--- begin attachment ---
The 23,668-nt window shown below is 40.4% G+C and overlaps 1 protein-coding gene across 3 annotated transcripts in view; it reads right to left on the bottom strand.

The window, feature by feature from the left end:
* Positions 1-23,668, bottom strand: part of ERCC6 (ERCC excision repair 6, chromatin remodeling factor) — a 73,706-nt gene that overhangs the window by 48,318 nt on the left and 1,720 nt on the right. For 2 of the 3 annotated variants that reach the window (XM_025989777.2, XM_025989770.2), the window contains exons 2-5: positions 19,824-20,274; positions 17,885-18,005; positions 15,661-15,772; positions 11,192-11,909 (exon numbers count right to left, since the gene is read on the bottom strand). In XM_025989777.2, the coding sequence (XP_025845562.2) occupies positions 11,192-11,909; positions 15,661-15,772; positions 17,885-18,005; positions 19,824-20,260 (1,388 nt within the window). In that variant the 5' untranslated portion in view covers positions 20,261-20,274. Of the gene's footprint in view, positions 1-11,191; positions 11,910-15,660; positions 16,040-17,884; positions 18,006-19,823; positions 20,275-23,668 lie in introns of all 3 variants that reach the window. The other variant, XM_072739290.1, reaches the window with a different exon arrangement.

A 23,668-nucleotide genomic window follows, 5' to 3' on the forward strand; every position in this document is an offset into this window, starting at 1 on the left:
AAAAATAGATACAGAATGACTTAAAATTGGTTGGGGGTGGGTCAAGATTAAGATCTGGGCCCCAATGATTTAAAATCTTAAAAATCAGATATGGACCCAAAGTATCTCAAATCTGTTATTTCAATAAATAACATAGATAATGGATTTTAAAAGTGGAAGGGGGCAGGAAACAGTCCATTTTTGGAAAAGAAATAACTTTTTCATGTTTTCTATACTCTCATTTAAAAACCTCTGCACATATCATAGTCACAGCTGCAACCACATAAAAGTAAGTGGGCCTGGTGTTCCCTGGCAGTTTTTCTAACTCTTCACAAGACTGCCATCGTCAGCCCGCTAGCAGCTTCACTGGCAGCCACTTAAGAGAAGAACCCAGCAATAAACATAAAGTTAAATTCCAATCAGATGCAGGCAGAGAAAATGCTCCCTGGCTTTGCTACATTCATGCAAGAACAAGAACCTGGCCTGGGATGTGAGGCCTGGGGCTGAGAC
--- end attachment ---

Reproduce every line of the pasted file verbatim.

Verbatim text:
The 23,668-nt window shown below is 40.4% G+C and overlaps 1 protein-coding gene across 3 annotated transcripts in view; it reads right to left on the bottom strand.

The window, feature by feature from the left end:
* Positions 1-23,668, bottom strand: part of ERCC6 (ERCC excision repair 6, chromatin remodeling factor) — a 73,706-nt gene that overhangs the window by 48,318 nt on the left and 1,720 nt on the right. For 2 of the 3 annotated variants that reach the window (XM_025989777.2, XM_025989770.2), the window contains exons 2-5: positions 19,824-20,274; positions 17,885-18,005; positions 15,661-15,772; positions 11,192-11,909 (exon numbers count right to left, since the gene is read on the bottom strand). In XM_025989777.2, the coding sequence (XP_025845562.2) occupies positions 11,192-11,909; positions 15,661-15,772; positions 17,885-18,005; positions 19,824-20,260 (1,388 nt within the window). In that variant the 5' untranslated portion in view covers positions 20,261-20,274. Of the gene's footprint in view, positions 1-11,191; positions 11,910-15,660; positions 16,040-17,884; positions 18,006-19,823; positions 20,275-23,668 lie in introns of all 3 variants that reach the window. The other variant, XM_072739290.1, reaches the window with a different exon arrangement.

A 23,668-nucleotide genomic window follows, 5' to 3' on the forward strand; every position in this document is an offset into this window, starting at 1 on the left:
AAAAATAGATACAGAATGACTTAAAATTGGTTGGGGGTGGGTCAAGATTAAGATCTGGGCCCCAATGATTTAAAATCTTAAAAATCAGATATGGACCCAAAGTATCTCAAATCTGTTATTTCAATAAATAACATAGATAATGGATTTTAAAAGTGGAAGGGGGCAGGAAACAGTCCATTTTTGGAAAAGAAATAACTTTTTCATGTTTTCTATACTCTCATTTAAAAACCTCTGCACATATCATAGTCACAGCTGCAACCACATAAAAGTAAGTGGGCCTGGTGTTCCCTGGCAGTTTTTCTAACTCTTCACAAGACTGCCATCGTCAGCCCGCTAGCAGCTTCACTGGCAGCCACTTAAGAGAAGAACCCAGCAATAAACATAAAGTTAAATTCCAATCAGATGCAGGCAGAGAAAATGCTCCCTGGCTTTGCTACATTCATGCAAGAACAAGAACCTGGCCTGGGATGTGAGGCCTGGGGCTGAGAC